Suspicious charges and notifications
If a charge from Turo appears on your credit card or bank statement and you haven’t used Turo, contact us, and we’ll investigate. If you receive notification that you’ve booked a trip on Turo and you haven’t, follow these instructions to immediately try to cancel the trip. Then contact us. Reach out via support.turo.com, tap “Help” at the bottom of the screen, and follow the prompts.
Suspicious emails and fake websites
Phishing emails look like official Turo emails, but they’re not. Instead, they try to trick you into visiting a fake website or calling a non-Turo phone number. Once you do, the goal of the fraudsters is to steal your private data. A legitimate Turo email will never ask for your bank account information, credit card numbers, password, or Social Security number. It will never claim that Turo will close your account if you don’t confirm, verify, or authenticate your personal information via email. It will never claim that we need to confirm important information via email due to system upgrades. If you receive a suspicious email, forward the entire email to firstname.lastname@example.org. Don’t alter the subject line or forward the message as an attachment. Don’t click on any links or download any attachments. Delete the suspicious email from your inbox.
If you open a suspicious email, you may find yourself on a website that looks not at all like what you’d expect from Turo. Or the site might look a lot like Turo but have a suspicious URL. For example, a URL that’s formatted turo.fakewebsite.com. Just because “turo” is part of the URL doesn’t guarantee the site is an official Turo site. If you believe you’re on a fake website, don’t enter any information. Copy the site's web address and paste it into an email. Send the email to email@example.com.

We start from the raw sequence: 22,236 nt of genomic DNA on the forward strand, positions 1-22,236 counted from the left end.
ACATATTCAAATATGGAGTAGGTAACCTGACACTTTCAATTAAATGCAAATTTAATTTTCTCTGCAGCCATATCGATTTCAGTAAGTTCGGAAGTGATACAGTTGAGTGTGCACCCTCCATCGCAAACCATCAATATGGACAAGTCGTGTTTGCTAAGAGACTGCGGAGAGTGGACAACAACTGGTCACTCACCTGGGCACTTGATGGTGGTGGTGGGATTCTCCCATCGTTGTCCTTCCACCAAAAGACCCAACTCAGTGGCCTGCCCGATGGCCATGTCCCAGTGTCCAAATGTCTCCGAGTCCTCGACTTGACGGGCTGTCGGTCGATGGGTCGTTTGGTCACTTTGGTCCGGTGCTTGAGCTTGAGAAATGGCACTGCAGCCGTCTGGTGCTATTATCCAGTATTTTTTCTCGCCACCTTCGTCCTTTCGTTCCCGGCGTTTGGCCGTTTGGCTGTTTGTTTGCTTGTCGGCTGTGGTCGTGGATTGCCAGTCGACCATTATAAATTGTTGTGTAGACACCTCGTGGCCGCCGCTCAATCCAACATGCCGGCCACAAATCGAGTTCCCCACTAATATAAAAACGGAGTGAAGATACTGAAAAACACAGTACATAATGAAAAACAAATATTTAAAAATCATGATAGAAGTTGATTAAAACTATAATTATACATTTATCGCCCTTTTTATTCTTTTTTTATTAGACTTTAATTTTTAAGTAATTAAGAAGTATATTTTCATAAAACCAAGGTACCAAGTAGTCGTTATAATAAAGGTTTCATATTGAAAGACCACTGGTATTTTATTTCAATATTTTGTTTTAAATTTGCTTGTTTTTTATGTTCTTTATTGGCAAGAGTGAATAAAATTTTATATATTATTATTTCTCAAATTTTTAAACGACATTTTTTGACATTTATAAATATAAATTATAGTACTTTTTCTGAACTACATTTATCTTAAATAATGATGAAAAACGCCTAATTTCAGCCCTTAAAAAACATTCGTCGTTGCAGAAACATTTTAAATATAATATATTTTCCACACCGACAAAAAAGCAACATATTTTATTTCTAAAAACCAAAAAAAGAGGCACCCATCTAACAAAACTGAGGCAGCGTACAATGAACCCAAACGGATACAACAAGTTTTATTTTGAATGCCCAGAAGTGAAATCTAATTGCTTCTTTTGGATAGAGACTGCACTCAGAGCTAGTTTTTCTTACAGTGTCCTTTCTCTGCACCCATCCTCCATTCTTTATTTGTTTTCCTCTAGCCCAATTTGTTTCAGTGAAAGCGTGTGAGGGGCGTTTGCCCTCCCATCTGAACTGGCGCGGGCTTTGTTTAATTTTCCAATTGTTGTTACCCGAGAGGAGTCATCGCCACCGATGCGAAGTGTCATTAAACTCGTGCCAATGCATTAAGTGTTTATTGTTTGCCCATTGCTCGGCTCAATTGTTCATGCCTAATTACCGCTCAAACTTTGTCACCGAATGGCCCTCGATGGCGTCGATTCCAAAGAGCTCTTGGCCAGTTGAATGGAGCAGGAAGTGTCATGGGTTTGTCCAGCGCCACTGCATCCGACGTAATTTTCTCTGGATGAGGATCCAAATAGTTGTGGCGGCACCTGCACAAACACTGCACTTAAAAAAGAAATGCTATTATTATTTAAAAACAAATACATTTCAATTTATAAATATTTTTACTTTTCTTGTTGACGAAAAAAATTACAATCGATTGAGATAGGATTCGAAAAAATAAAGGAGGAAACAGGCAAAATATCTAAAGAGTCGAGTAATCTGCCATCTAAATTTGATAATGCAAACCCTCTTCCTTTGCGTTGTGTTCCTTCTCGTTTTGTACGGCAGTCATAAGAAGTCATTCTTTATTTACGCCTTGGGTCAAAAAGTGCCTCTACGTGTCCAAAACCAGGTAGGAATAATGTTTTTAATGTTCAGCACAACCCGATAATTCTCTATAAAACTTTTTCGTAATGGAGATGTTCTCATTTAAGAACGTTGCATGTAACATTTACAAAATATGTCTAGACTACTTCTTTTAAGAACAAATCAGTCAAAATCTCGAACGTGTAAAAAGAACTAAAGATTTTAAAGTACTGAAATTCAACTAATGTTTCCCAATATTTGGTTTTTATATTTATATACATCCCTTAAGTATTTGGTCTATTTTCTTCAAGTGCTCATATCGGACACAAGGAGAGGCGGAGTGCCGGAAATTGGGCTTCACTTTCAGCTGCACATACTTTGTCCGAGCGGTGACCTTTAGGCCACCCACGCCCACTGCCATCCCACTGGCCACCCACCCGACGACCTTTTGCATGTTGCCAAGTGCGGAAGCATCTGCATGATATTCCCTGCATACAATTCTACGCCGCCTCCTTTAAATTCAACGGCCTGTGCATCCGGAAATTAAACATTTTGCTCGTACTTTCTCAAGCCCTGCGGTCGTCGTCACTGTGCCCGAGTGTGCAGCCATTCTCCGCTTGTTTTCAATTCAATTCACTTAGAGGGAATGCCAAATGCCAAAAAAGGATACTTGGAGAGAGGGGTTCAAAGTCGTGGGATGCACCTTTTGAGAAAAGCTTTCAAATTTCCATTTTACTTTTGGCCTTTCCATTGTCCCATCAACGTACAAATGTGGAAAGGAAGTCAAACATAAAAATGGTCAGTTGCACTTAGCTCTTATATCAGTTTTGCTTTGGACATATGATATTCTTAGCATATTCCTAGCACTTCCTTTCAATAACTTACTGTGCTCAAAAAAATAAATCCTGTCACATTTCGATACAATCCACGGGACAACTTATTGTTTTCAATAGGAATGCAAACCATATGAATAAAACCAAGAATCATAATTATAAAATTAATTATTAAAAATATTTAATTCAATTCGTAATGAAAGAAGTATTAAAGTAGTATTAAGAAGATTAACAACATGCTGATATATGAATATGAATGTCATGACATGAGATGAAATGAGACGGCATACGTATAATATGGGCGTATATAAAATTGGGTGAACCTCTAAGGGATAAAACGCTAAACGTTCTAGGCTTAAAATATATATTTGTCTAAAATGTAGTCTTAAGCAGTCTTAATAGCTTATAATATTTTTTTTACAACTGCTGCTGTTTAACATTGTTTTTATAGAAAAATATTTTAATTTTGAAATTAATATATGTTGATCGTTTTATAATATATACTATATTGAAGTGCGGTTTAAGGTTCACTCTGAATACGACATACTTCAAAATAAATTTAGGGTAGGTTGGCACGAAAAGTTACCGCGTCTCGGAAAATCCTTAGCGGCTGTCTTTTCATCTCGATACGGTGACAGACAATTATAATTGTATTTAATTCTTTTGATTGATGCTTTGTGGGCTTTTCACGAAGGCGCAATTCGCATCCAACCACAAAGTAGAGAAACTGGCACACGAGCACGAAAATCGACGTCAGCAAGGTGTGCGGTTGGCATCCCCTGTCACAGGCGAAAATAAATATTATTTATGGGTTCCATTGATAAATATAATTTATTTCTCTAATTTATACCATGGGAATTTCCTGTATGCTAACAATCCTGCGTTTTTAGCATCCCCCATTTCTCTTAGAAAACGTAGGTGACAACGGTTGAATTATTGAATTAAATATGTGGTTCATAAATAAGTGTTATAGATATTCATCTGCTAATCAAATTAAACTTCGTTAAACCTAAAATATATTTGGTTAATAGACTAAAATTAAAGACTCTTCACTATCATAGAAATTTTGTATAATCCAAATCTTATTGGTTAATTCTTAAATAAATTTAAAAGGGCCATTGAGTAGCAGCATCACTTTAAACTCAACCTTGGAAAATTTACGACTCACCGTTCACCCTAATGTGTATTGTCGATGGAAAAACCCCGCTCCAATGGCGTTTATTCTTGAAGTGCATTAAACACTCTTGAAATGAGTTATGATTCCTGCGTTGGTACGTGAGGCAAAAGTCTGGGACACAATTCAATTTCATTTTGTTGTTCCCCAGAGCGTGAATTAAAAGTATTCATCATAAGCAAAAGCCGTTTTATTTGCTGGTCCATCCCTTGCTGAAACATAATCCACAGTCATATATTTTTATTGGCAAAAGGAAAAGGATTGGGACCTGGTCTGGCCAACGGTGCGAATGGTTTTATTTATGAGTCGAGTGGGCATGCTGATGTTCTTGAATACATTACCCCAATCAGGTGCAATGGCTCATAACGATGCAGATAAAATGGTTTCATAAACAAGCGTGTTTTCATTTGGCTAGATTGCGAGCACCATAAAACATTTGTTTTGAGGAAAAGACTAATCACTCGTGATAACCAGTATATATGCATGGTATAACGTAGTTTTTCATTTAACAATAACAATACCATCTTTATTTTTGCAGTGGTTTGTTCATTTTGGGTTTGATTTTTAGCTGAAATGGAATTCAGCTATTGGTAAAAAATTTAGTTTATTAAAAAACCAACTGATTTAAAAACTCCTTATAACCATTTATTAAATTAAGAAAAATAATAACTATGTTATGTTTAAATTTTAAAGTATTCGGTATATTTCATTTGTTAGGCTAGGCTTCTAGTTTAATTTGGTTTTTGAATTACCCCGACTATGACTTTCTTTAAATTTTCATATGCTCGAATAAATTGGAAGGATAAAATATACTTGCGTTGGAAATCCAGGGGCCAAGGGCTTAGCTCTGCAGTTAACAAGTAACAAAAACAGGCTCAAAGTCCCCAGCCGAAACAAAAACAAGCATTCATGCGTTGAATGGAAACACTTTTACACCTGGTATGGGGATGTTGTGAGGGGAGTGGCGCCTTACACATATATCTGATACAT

Suspicious phone calls or text messages
Phishing scammers might contact you via phone or text message. They’ll pose as a representative from a legitimate institution and try to trick you into providing personal information. A common scam is for someone to call or text from a non-Turo phone number and ask you questions such as, “Are you still using your Turo account?” Or “When was the last time you used Turo?” They’re hoping you’ll give them your two-factor authentication code. Hang up or don’t reply to the text. Turo will never ask for your two-factor authentication code. We won’t ask for any personal information, such as bank account information, credit card numbers, password, or Social Security number. If you receive a suspicious phone call or text, email Turo at firstname.lastname@example.org. Create a Subject line: Suspicious phone call. In the email, explain the call or text and share any contact information that was provided.